The most important thing a proposal needs is buy-in. If your team and management aren’t behind an idea, implementation will be a struggle. The final thing to keep in mind is that not all proposals are good. If there is universal apathy for your idea, it might just be bad and you’re oblivious to it.
Introductions and Overviews
Introductions are the first exposure someone may have to whatever you’ve been working on, be it a JBoss implementation, Apache configuration, or new software package. A clear understanding of what “it” is can help with acceptance. A bad introduction can taint the experience and prevent adaptation. So, how can you ensure a good introduction to a technology?
- Explain the Purpose – Why is the user reading this introduction? A new Authentication system? Messaging system? Explain why the reader should care.
- Define your Terms – Include a glossary of any new terms that the user needs to understand. Remember, this may be their first exposure to the topic. Don’t overwhelm them, but at the same time don’t leave them in the dark.
- Don’t Drown in Detail – An introduction should not cover everything in perfect detail, but it should give you references to follow up on.
The tone should be conversational- you need to draw the reader in, befriend them, and convince them that this new thing is not scary. This can be a tough task if the subject is replacing something that the reader if
Document a Process (Installation, Upgrade, Tutorials, How-to, Walk Through)
Documenting a process serves three purposes- it trains new employees in proper technique, ensures consistency, and covers your rear should something go wrong. That last point may sound a bit cynical, but you never know when you’ll need it. The process itself should be clear enough that any qualified user can follow it. Process documentation should have the following traits:
- Steps – Well defined tasks that need to be performed.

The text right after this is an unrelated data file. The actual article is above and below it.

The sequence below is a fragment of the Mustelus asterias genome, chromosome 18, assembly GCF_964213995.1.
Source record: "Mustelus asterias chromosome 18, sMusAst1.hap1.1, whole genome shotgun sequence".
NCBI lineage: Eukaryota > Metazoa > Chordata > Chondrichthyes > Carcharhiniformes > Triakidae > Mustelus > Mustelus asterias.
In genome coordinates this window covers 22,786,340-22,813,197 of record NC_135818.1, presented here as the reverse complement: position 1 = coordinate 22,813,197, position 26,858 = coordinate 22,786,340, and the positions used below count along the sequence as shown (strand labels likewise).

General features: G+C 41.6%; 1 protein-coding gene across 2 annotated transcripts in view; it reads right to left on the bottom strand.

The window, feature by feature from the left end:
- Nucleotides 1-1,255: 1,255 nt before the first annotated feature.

- Subtasks – any moderately complex task should be divided up.
- Document Common Problems – Surprises can derail a new user. Acknowledgement and fixes for issues can help ease new users into the process.
Dry runs are essential in documenting a process- test the process yourself and have others test it as well. Continual runs will expose flaws and allow you to address deficiencies. Keep testing and refining the process until a sample user can follow it without issue.
Topical guide (Feature-based)
Topical guides are both the most useful and yet the hardest documentation to write. They need to be thorough, both fully covering the material but not burying the user in frivolous details. So what should you cover in a topical guide?
- Be specific on the topic – Document a feature and all related material. If it’s not related, don’t include it.
- Cover Relevant Tangents –
- Be comprehensive – Cover everything a user needs to know, but remember it’s not intended to be a reference book.
Document a Standard (How Something Should be Done)
Inconsistency is the bane of system administration, and consistency can only be had when everyone is in agreement on how things should be done. There must be agreement not only on theory, but also in practice. As such, standards should be documented. What should a standard entail?
- Dynamic – Not the first word when you think of standards, but something you have to face; your standard will become out of date quickly. Document it and give it a revision number. Soon enough you’ll realize